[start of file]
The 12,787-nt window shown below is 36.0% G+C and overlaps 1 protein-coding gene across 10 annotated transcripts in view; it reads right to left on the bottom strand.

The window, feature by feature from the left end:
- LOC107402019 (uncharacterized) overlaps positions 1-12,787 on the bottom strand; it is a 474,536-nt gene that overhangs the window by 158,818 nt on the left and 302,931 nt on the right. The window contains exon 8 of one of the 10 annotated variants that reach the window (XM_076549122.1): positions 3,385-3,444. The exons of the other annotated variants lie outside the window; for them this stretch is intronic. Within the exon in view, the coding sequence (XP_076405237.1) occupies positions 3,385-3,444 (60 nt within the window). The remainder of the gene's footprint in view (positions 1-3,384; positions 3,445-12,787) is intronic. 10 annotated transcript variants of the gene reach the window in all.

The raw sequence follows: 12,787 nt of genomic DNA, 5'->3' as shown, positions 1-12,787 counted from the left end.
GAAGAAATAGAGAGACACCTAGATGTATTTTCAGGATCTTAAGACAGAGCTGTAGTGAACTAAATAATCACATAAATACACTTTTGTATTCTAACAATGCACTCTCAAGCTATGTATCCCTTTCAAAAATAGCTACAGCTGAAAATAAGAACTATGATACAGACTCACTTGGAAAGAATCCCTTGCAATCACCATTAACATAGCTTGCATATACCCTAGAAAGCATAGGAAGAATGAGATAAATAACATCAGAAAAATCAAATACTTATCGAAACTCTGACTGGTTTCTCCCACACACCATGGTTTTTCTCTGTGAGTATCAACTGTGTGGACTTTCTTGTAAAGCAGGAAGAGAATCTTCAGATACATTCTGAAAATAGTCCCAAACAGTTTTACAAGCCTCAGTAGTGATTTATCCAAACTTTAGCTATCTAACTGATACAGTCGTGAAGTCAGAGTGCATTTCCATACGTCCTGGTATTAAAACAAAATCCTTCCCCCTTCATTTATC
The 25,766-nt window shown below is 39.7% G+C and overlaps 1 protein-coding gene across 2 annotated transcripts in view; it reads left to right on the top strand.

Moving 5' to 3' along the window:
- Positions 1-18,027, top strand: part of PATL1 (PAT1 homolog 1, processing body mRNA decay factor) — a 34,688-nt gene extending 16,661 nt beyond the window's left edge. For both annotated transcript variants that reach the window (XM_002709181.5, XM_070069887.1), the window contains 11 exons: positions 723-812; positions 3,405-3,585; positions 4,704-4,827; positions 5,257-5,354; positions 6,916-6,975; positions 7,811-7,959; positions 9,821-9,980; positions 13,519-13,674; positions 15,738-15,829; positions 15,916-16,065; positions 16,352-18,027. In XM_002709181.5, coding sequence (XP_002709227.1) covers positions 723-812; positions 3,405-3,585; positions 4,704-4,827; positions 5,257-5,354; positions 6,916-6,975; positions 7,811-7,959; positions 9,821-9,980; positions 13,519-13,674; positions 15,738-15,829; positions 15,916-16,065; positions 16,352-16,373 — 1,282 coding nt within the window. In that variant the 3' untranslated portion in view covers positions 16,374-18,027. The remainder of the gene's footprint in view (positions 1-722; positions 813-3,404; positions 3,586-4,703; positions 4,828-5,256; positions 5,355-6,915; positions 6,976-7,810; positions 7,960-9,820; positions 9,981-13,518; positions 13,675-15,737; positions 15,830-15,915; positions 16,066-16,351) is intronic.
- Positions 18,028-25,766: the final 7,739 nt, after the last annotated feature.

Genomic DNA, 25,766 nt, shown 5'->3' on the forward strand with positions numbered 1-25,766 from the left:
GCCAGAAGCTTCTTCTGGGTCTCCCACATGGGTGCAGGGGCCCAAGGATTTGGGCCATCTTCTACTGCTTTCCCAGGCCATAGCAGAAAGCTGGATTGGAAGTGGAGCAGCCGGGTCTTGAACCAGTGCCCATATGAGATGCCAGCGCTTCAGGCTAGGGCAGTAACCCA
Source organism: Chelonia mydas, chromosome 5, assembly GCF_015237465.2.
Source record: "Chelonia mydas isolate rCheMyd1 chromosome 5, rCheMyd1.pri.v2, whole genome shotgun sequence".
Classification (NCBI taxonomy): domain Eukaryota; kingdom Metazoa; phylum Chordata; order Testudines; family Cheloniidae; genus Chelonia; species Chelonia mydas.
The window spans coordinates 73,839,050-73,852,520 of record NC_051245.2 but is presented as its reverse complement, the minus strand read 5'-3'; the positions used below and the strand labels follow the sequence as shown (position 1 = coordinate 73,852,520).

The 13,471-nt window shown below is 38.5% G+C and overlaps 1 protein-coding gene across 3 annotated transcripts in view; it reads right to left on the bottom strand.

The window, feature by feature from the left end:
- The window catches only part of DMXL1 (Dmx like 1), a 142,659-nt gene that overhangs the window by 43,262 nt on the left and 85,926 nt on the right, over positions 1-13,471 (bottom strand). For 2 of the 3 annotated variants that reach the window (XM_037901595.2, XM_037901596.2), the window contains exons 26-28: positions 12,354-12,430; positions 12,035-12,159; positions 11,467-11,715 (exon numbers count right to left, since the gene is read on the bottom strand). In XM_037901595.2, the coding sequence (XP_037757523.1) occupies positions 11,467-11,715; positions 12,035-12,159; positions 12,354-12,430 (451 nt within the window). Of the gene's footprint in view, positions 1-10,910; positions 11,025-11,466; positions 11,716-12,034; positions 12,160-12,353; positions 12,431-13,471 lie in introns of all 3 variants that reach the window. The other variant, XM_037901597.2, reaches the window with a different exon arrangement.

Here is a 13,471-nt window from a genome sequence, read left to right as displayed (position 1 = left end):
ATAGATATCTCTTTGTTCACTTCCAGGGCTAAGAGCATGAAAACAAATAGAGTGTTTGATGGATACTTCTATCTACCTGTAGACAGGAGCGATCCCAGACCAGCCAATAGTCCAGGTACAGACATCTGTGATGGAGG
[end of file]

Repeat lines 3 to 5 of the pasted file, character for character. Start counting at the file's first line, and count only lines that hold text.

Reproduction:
- LOC107402019 (uncharacterized) overlaps positions 1-12,787 on the bottom strand; it is a 474,536-nt gene that overhangs the window by 158,818 nt on the left and 302,931 nt on the right. The window contains exon 8 of one of the 10 annotated variants that reach the window (XM_076549122.1): positions 3,385-3,444. The exons of the other annotated variants lie outside the window; for them this stretch is intronic. Within the exon in view, the coding sequence (XP_076405237.1) occupies positions 3,385-3,444 (60 nt within the window). The remainder of the gene's footprint in view (positions 1-3,384; positions 3,445-12,787) is intronic. 10 annotated transcript variants of the gene reach the window in all.

The raw sequence follows: 12,787 nt of genomic DNA, 5'->3' as shown, positions 1-12,787 counted from the left end.
GAAGAAATAGAGAGACACCTAGATGTATTTTCAGGATCTTAAGACAGAGCTGTAGTGAACTAAATAATCACATAAATACACTTTTGTATTCTAACAATGCACTCTCAAGCTATGTATCCCTTTCAAAAATAGCTACAGCTGAAAATAAGAACTATGATACAGACTCACTTGGAAAGAATCCCTTGCAATCACCATTAACATAGCTTGCATATACCCTAGAAAGCATAGGAAGAATGAGATAAATAACATCAGAAAAATCAAATACTTATCGAAACTCTGACTGGTTTCTCCCACACACCATGGTTTTTCTCTGTGAGTATCAACTGTGTGGACTTTCTTGTAAAGCAGGAAGAGAATCTTCAGATACATTCTGAAAATAGTCCCAAACAGTTTTACAAGCCTCAGTAGTGATTTATCCAAACTTTAGCTATCTAACTGATACAGTCGTGAAGTCAGAGTGCATTTCCATACGTCCTGGTATTAAAACAAAATCCTTCCCCCTTCATTTATC